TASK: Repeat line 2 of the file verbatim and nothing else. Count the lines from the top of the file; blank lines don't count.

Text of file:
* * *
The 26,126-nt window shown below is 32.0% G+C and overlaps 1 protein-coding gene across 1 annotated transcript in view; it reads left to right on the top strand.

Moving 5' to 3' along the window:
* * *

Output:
Moving 5' to 3' along the window: